Controversy in Idlib about sitting exams of high and middle school diplomas in Hama
Enab Baladi- Idlib
With health kits and a mobile clinic linked with the Syrian regime’s Ministry of Health, the Syrian Arab News Agency (SANA), a Syrian regime-controlled news agency, has taken a photo of government employees waiting for students of middle and high school degrees at the crossing of al-Tarnaba town, west of Saraqib city. A long wait for students who did not come because they were stuck in a tidal wave of controversy in the province of Idlib since mid-June.
Osama Saud, a high school student, was concerned to take the exam in the Syrian-regime controlled areas, telling Enab Baladi that the presence of his brother in the prison cells of the Syrian regime prevented him from thinking about crossing, in addition to his fear of the novel coronavirus, officially known as COVID-19, which is spread in the regime-controlled areas, and of transmitting it to his family and neighbors in Idlib.
On 19 June, the security apparatus of Hayat Tahrir al-Sham (HTS) prevented more than 20 senior high school students from passing the crossing, and confiscated their exam cards, after activists in Idlib protested against the students’ crossing into the areas controlled by the Syrian regime, recalling its responsibility for the destruction of hundreds of schools, and the displacement of hundreds of thousands of children and their families from their homes.
SANA quoted Fadi Saadoun, who is in charge of the tasks of the Idlib Governor, as saying that 2,600 senior high school students are supposed to cross to Hama to sit their final school examinations.
The United Nations Office for the Coordination of Humanitarian Affairs (OCHA), in a statement issued on 19 June, called for all parties to “facilitate safe passage for students traveling to government areas to take their final exams.”
Nearly 23,000 students in north-eastern and western Syria are expected to travel crossline to government areas in Syria and join roughly 250,000 students throughout the country who will sit national exams scheduled to start on 21 June.
Most students believe that the diploma granted by the so-called interim government is weak compared with the one given by the Syrian regime’s Ministry of Education, according to Osama Saud. However, Saud and students “do not really care.”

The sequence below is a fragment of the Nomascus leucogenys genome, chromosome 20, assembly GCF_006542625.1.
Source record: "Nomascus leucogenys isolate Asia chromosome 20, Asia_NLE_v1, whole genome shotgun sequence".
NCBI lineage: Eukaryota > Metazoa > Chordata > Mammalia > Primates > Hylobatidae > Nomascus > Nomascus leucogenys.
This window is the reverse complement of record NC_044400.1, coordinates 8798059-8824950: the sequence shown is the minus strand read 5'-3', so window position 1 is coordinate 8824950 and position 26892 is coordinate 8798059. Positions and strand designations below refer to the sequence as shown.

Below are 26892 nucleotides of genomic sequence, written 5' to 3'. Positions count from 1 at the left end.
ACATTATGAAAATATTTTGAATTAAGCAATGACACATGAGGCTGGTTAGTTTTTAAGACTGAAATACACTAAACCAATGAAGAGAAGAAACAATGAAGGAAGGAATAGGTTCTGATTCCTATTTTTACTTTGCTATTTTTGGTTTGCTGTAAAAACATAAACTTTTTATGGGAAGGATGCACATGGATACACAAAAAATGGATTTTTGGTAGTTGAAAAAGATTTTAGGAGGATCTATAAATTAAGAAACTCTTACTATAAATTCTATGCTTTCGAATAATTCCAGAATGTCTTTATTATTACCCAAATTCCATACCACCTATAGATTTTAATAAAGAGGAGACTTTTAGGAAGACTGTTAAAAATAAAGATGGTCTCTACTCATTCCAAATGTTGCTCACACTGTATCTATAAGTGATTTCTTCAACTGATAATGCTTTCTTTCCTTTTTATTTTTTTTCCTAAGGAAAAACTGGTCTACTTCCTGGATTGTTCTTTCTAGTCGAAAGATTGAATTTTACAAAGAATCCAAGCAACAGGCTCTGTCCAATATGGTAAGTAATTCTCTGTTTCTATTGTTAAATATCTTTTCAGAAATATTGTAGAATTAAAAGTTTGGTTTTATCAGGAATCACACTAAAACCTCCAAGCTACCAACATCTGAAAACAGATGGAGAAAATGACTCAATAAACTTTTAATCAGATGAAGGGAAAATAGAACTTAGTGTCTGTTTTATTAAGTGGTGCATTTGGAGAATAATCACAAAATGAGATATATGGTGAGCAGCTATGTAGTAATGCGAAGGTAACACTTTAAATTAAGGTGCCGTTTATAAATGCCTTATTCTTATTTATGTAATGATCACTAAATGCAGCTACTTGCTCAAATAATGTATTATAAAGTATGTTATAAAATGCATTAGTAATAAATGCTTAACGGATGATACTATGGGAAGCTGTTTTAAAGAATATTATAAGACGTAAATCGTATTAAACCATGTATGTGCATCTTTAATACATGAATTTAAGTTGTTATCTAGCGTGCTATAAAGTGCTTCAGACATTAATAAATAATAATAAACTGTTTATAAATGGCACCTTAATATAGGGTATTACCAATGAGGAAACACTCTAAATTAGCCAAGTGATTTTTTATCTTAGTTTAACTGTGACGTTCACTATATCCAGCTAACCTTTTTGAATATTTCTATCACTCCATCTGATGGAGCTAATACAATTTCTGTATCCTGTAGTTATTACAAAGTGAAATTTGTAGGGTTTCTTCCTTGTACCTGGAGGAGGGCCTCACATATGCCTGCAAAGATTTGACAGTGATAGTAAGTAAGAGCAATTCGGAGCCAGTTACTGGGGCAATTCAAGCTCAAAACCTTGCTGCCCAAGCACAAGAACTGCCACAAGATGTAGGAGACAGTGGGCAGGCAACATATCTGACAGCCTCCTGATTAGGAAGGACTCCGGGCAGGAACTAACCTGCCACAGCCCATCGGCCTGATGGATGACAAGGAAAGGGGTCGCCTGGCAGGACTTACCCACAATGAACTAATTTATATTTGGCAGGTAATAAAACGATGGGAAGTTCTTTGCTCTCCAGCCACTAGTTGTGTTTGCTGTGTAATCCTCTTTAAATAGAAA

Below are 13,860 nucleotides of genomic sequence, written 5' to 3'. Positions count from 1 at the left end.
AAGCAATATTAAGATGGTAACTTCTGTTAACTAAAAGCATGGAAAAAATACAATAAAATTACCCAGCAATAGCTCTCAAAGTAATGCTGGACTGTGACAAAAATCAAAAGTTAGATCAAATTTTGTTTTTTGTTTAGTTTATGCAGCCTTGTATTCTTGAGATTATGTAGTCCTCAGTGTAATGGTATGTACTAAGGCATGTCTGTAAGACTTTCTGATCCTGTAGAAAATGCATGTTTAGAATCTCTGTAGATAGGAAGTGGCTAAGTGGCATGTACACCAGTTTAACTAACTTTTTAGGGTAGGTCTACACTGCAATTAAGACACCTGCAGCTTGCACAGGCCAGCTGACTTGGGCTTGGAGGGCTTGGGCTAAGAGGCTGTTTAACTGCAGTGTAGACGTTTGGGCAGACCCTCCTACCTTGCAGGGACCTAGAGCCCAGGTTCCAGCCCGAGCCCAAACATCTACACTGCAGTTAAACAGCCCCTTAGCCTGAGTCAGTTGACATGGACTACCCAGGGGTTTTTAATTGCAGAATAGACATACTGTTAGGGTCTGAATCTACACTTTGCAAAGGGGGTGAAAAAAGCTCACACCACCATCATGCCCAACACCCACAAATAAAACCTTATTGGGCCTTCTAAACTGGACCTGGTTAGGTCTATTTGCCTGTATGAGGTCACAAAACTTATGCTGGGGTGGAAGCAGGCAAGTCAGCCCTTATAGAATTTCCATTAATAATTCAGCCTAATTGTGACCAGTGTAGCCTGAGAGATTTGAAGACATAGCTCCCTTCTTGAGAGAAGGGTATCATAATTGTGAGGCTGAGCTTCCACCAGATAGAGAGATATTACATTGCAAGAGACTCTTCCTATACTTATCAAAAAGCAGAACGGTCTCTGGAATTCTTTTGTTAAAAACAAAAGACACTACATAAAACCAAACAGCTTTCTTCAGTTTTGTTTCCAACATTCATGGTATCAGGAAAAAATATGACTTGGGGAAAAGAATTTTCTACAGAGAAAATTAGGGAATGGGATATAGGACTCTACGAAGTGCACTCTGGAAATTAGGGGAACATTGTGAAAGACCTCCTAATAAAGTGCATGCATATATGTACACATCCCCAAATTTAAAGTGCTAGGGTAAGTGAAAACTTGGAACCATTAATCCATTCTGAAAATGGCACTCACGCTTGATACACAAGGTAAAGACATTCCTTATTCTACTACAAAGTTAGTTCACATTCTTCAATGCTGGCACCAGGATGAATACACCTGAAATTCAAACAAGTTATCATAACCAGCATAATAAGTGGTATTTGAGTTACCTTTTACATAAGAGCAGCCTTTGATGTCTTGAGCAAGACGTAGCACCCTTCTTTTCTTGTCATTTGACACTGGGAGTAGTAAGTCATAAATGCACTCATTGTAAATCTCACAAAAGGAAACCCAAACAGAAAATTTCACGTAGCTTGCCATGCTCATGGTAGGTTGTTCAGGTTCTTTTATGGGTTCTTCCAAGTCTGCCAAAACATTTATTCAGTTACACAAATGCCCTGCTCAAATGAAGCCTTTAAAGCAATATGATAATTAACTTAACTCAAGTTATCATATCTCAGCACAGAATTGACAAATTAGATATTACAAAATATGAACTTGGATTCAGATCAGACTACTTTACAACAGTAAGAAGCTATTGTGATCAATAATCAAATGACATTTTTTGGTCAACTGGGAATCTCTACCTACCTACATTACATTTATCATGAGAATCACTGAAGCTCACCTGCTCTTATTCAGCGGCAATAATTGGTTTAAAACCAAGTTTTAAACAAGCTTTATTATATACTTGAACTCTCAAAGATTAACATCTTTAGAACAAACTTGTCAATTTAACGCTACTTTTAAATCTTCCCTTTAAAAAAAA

Saud told Enab Baladi, “It is enough for me that my family in the liberated areas recognize me while learning and completing my studies to serve them soon. My superiority is what makes the whole world recognize me.”
Mustafa al-Haj Ali, director of the media office in Idlib’s education directorate, considered the recognition of the diplomas a subject of serious concern because it means “recognition of the entire revolution, but the diplomas granted by the “interim government” are only recognized in Turkey. Students can apply for the equivalence of their high school diplomas; diplomas, which are equivalent to those obtained by Turkish students.
Al-Haj Ali told Enab Baladi that the directorate has evaluated and studied the status of students in the areas of displacement, who, since December 2019, numbered more than 380,000, according to the United Nations’ estimate.
The directorate has drawn up plans for a compensatory summer education programs for students, after the schools were closed from 14 March to 6 June, due to growing fears of the spread of the coronavirus which northwestern Syria has not recorded any cases yet. He added that exams will be carried out in halls away from the Syrian regime and its ally Russia’s attacks after sending the exam entrance cards to the students between 20 and 25 June.
The number of registered students during the current academic year decreased by about three to four thousand students from 2019 to reach 20 thousand. Al-Haj Ali indicated that the displacement of students prompted many of them to give up completing their studies.
More than 300 schools are destroyed in the governorates of Idlib and Aleppo as a result of the recent military campaign carried out by the Russian-backed Syrian regime forces. Approximately 117,000 children and more than 5,000 teachers were affected. Besides, 277 schools were disrupted because they were used as displacement centers by 23,419,000 people living in Afrin, al-Bab, Azaz, Ariha, Harem, Idlib and Jisr al-Shughour, according to the report of the United Nations Office for the Coordination of Humanitarian Affairs (OCHA), issued on 12 June.
Enab Baladi’s correspondent in Idlib, Youssef Ghribi, contributed to preparing this article
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